Continuing his wry and sardonic observations on the personalities, and the heaving populated life that he encounters on the roads, towns and villages along the way, the young William Makepeace Thackeray continued his journey through Connemara. In 1842 he spent four months on an extensive tour of this island, and later published his observations in the well received Irish Sketch Book to which he added numerous drawings mainly of the people he met. Yet for all his sceptical comments he is genuinely moved by the landscape of Connemara, and writes eloquently on intimate moments.
As his ‘car’ passes through Oughterard he exclaims ‘a more beautiful village can scarcely be seen than this’. He is on his way to stay three days at the Martin estate at Ballynahinch, and to test the legendary trout lakes around it. From there he would visit Roundstone, and Clifden before heading into the mountains of Co Mayo.
The Martin household however, with its large rambling and draughty interiors, was on its last legs. The late Richard Martin, a generous and extravagant character, whose love of animals and whose successful Parliament Bill forbidding their ill treatment, won him warm praise from George IV. The king called him ‘Humanity Dick’. Nevertheless, despite his humanity, he had ruinously mortgaged his vast estate of some 200,000 acres, on top of the debts of his father and grandfather for which he took responsibility. Creditors were literally banging on the doors.
The present owner Tom Martin,* had inherited his father’s debts, and no doubt as he contemplated his future, he accepted paying guests for angling holidays.
Thackeray arrived at Ballynahinch unaware of the drama confronting his host as he was lost for words, which was unusual for him, to describe the beauty of the landscape he had just driven through. ‘All one can do is to lay down the pen and ruminate, and cry “beautiful” once more, and to the reader say: Come and see!”’
‘Breach of confidence’
As Thackeray’s ‘car’ drew up to the door ‘three comfortable, well-clothed, good humoured fellows’ came down the steps to greet him, and insisted on carrying one piece of luggage apiece. There were other guests staying, and one, a Mr Marcus Carr, filled Thackeray in about the house, its master and no doubt touched on the troubles the master was facing.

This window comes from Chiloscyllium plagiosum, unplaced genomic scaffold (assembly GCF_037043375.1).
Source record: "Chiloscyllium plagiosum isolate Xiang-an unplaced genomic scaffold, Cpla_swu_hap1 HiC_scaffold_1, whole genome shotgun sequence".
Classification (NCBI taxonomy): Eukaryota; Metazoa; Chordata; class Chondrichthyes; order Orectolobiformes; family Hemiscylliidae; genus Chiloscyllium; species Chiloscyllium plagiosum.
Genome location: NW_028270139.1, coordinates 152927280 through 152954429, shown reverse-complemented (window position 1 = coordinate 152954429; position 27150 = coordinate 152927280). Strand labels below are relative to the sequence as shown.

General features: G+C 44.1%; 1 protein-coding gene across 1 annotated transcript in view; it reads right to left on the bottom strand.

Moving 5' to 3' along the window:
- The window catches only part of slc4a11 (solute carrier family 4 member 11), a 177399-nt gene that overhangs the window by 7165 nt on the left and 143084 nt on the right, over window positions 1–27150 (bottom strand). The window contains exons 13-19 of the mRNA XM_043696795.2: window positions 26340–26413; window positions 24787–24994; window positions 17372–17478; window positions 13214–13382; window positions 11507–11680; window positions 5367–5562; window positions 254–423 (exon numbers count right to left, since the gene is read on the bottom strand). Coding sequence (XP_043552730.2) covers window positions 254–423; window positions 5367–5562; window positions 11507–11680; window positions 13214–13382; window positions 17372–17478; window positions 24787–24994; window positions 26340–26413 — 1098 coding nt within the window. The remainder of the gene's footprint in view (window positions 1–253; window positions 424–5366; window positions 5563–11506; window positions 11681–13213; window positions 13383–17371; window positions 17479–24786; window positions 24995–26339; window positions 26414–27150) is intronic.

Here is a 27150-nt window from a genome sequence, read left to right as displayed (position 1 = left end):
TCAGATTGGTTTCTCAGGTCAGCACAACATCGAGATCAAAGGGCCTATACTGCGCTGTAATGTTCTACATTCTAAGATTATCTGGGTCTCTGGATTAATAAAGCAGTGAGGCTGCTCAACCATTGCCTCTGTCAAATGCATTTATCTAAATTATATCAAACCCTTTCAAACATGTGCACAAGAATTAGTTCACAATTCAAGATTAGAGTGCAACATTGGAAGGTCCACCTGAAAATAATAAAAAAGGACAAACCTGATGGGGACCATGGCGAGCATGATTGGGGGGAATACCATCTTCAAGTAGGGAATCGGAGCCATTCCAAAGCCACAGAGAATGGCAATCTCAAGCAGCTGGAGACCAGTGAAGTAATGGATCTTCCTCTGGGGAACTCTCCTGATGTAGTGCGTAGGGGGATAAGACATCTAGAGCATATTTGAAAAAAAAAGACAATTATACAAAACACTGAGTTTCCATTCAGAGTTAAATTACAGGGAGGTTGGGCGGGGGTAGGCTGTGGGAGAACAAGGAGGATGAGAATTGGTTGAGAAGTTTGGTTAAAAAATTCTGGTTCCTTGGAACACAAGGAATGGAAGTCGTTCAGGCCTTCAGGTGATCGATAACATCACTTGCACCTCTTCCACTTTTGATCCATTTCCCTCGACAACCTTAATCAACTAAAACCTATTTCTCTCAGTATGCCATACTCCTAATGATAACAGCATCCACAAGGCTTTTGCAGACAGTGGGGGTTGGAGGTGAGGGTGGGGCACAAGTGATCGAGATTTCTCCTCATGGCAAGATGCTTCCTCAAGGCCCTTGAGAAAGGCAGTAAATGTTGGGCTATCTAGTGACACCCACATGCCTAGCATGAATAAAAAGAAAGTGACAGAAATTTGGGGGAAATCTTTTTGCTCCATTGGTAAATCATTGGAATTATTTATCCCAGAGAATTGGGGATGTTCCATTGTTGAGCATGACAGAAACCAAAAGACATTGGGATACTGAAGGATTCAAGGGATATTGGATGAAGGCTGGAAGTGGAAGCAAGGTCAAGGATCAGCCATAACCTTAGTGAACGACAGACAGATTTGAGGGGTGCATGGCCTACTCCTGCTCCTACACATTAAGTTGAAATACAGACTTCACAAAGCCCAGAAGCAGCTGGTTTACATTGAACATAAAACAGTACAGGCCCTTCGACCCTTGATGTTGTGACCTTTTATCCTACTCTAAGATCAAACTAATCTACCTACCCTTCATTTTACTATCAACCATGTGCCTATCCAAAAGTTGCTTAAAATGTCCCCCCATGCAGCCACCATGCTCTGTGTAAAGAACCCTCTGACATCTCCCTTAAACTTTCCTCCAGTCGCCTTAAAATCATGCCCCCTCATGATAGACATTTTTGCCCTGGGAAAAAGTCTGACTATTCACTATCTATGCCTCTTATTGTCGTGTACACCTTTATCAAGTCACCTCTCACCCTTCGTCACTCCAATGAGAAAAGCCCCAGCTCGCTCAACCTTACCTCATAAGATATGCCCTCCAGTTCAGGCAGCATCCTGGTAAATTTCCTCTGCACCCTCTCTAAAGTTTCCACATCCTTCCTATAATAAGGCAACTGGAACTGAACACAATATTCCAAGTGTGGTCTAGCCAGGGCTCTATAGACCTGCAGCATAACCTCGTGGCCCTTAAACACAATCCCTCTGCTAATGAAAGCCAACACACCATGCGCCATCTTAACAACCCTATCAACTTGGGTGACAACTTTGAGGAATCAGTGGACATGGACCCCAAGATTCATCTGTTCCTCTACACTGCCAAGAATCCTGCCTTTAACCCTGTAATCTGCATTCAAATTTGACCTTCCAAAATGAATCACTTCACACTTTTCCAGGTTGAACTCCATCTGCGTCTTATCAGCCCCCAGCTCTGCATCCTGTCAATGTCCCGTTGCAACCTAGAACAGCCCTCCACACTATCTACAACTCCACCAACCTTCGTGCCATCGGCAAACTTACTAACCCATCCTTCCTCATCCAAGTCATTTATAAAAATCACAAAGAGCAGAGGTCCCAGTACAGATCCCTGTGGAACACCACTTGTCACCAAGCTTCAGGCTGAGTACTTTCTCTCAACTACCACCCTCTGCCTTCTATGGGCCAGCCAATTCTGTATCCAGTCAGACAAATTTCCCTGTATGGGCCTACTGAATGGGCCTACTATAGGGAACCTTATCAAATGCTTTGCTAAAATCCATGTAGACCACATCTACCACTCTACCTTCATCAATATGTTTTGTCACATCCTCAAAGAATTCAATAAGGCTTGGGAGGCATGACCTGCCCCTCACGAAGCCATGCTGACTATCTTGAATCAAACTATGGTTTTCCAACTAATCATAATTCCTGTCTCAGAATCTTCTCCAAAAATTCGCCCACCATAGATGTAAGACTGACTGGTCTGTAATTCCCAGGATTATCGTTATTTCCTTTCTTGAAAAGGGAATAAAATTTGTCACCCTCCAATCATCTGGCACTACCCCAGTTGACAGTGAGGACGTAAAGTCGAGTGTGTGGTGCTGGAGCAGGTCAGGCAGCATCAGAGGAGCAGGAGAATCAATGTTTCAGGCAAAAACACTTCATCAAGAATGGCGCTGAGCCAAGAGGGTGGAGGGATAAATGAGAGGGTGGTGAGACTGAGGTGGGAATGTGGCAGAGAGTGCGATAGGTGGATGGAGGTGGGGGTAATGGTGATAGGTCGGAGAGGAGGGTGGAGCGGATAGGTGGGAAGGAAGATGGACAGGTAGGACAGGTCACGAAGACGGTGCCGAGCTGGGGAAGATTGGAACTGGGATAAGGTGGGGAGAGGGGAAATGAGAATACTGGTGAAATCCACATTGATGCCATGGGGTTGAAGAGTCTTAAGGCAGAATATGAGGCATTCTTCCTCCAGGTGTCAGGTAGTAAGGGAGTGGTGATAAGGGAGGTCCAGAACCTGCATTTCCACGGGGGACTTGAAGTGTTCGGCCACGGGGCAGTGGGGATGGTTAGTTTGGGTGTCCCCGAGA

‘As for the maids, there were half a score of them skurrying about the house; and I am not ashamed to confess that some of them were exceedingly good looking’. As for Connemara breakfasts, Thackeray becomes quite conspiratorial. To reveal their quantity or content, or any shenanigans that might have carried on at breakfast ‘would have been a flagrant breach of confidence.’
‘A Paris gourmand’
The fishing, however, constantly defies even Thackeray’s power of words. After an hour’s sport on the Derryclear or on the Ballynahinch lakes ‘where you have but to cast, and lo! a big trout springs at your fly, and after making a vain struggling, splashing and plunging for a little while, is infallibly landed in the net and then into the boat.’
There must have been two boats as five men pulled into the shore, and walked with Thackeray to a ‘pretty’ herdsman’s cottage where the fish, there and then, were gutted and cleaned by Marcus the boatman, and put to grill on the burning embers in the hearth. The smell of the fish no doubt drew the men, the herdsman’s wife, ‘I don’t know how many sons and daughters’, a cow and her calf, and numerous fowl, inside to enjoy the feast.
They ate the fish with their fingers. ‘They were such trouts as, when once tasted, remain for ever in the recollection of a commonly grateful mind - rich, flaky, creamy, full of flavour - a Paris gourmand would have paid 10 francs for the smallest ‘cooleen’ among them; but when transported to his capital, how different in flavour they would have been! How inferior to what they were as we devoured them, fresh from the fresh waters of the lake, and jerked as it were from the water to the gridiron.’
After the fish was eaten the men ‘set to work upon a ton of potatoes’ and ‘everyone sat around the turf-fire in the dark cottage, as the rain come down steadily outside.’
They were further joined by two ‘healthy young herdsmen in corduroy rags, and the herdsman’s daughter padding about with her bare feet…’
There was a story told of a mermaid seen at Killala Bay, by a huntsman, and how he shot and wounded her and how her screams were so terrible and loud that they were heard by fishermen way out at sea. They were furious with the shooter (whose name was never mentioned ) as all the fish were frightened, and could only be caught in dangerous deep water.
On the way back to Ballynahinch they tried a few more casts, and eventually got back to the house around 10 o’clock. Dinner would be served at 11, followed by whiskey-punch ‘recommended medicinally, to prevent the ill effects of the wetting.’
But Thackeray was exhausted and content. He went straight to bed.
Next week: The priest who cried for two years, and brief visits to Clifden and Roundstone.
NOTES: Tom died in April 1847 having contacted ‘famine fever’ while visiting his tenants at the Clifden workhouse. The heavily encumbered estate was passed to his daughter Mary, an interesting novelist, who spoke barrack-room French learned from a Napoleonic officer who sought refuge at Ballynahinch. Mary’s intelligence and character was admired by an earlier visitor Maria Edgeworth. Moved by the plight of her tenants during the Great Famine Mary borrowed further funds to feed the starving. She married Arthur G Bell of Brookhill, Co Mayo, before fleeing from her creditors to Belgium where she earned a meagre living from contributions to newspapers and magazines. She and her husband emigrated to America where, after giving birth prematurely on board ship, she died November 7 1850 at the Union Place Hotel, New York, shortly after arrival. That was the end of the Martins of Ballynahinch.